Rip Van Winkle and Romanticism
Rip Van Winkle is the main character of the story, described as a "simple and good natured man . . . . a kind neighbor, and an obedient, henpecked husband. (pg 39)" Rip was a favorite amongst the townsfolk because he helped everyone with their activities, but had, "an insuperable aversion to all kinds of profitable labor. (39)" He refused to work on his own house and property because everything would fall apart no matter what he did. He felt like all his wife did was nag him and felt like his dog, Wolf, was the only one on his side. Once Rip awoke after 20 years and found out everything had completely changed, he only cared about not being yelled at his by his wife, and the story says, "-the change of states and empires made but little impression on him; but there was one species of despotism under which he had long groaned, and that was petticoat government. Happily that was at an end; he had got his neck out of the yoke of matrimony, and could go in and out whenever he pleased, without dreading the tyranny of Dame Van Winkle. (pg 53)" In the world of literature, there are many types of writing that an author can take to express his ideas. Their topics can be explained through life experiences, biographies, poetry, or other forms of literature. One of the forms that authors use is Romanticism. There are many qualities that define the different viewpoints of are all examples of writing from the period of Romanticism. Rip Van Winkle is a story written by Washington Irving. This was a story mainly about a lazy man who did not want to do any type of work, at home or at work. He was said to be useless on his farm, his land and property falling to pieces. Irving says, composition was an insuperable aversion to all kinds of profitable labor which was just one of Irving of inflated language. Madame Van Winkle would always nag on Rip constantly, to do work around the house and possibly even help to raise their children. Perhaps the...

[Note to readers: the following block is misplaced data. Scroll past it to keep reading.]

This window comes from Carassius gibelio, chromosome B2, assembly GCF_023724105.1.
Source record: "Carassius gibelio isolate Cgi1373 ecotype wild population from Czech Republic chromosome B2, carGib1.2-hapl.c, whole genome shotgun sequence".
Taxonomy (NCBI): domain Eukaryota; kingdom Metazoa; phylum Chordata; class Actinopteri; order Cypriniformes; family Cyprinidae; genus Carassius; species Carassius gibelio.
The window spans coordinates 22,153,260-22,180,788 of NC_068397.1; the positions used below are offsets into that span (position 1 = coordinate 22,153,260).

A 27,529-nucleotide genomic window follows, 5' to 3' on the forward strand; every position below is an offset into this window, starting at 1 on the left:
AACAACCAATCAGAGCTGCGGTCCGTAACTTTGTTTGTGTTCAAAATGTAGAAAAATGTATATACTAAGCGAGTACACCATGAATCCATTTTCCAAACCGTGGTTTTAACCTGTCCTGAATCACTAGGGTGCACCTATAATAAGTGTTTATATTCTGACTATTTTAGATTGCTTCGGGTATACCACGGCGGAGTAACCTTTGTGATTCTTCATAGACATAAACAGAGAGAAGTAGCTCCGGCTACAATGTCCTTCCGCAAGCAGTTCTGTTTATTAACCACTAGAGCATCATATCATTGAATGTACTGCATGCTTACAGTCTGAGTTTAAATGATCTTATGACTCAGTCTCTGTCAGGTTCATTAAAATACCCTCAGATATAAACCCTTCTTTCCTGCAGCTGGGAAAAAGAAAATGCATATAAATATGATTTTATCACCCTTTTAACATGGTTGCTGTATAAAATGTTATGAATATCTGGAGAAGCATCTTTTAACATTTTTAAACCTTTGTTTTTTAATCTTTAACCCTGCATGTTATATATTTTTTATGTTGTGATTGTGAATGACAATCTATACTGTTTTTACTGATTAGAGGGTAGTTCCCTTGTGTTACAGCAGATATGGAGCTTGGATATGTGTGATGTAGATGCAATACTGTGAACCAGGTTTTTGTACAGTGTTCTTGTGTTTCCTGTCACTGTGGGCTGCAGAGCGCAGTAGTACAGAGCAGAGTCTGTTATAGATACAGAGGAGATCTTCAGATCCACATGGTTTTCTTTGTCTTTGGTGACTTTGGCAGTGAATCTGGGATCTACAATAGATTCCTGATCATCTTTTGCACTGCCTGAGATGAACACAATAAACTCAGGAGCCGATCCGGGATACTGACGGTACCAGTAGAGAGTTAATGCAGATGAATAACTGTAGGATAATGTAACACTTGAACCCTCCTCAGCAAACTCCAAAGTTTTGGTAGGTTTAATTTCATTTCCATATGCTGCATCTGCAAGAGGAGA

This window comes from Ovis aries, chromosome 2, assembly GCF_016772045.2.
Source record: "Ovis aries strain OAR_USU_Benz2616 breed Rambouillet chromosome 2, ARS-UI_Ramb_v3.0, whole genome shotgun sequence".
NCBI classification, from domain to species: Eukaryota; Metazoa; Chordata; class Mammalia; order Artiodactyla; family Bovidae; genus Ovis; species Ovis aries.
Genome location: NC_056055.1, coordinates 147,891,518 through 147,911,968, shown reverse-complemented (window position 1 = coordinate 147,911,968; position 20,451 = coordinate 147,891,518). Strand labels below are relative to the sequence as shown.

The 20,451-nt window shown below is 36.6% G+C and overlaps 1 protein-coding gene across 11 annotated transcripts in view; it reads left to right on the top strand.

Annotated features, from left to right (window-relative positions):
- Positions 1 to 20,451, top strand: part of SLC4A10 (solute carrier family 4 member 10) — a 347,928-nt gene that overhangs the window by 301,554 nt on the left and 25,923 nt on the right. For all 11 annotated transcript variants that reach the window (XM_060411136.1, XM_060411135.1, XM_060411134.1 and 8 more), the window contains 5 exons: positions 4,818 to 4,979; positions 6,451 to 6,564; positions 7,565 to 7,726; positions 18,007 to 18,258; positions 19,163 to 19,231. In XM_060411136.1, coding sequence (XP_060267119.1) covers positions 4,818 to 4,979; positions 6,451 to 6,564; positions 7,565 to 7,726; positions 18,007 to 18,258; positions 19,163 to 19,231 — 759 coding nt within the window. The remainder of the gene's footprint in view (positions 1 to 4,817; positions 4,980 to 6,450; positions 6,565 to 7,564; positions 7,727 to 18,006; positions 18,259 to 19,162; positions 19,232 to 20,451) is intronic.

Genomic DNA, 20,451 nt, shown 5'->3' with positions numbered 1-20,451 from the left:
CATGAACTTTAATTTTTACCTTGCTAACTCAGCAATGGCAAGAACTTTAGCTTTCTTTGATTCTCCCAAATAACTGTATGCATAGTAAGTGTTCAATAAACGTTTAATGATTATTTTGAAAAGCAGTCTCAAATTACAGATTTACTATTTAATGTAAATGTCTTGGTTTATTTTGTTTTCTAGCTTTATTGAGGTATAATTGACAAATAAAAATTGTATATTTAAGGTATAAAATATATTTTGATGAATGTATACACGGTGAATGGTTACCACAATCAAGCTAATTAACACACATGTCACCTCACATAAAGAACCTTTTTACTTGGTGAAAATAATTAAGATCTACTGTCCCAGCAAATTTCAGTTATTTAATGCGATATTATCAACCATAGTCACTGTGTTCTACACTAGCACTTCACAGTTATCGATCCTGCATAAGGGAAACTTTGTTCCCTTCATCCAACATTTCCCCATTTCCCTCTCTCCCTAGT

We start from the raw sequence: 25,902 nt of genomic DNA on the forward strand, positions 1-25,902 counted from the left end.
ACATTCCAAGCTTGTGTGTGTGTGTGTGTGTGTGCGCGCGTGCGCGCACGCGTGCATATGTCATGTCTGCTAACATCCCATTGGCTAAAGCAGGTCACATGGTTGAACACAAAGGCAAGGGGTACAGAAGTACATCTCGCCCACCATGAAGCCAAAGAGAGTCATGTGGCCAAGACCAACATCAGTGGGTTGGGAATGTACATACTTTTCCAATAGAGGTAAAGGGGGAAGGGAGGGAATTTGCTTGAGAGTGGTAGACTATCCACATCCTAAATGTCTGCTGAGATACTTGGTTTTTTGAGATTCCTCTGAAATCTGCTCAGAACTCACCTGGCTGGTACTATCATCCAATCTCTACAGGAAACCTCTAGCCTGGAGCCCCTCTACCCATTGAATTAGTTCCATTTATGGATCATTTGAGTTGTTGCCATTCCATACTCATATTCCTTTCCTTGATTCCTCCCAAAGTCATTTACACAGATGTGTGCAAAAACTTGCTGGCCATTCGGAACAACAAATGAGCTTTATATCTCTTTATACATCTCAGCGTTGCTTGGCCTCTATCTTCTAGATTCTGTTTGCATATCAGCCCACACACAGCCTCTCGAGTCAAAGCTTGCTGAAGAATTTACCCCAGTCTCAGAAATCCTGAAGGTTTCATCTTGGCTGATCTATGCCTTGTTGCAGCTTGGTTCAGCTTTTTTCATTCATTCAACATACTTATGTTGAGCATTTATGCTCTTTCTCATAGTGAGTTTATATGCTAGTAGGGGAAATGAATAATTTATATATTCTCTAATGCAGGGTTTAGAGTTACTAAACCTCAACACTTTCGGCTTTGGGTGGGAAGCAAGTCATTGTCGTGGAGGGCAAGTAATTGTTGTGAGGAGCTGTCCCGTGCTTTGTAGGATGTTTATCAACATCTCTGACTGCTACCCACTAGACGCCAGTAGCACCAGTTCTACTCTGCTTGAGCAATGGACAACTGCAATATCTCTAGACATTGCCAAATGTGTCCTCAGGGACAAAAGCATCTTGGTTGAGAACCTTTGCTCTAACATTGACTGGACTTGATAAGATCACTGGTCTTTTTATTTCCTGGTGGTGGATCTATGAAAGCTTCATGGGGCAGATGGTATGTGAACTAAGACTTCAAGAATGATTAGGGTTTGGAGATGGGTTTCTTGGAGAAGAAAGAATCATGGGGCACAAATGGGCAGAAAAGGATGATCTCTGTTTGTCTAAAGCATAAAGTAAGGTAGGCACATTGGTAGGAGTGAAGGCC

Please join StudyMode to read the full document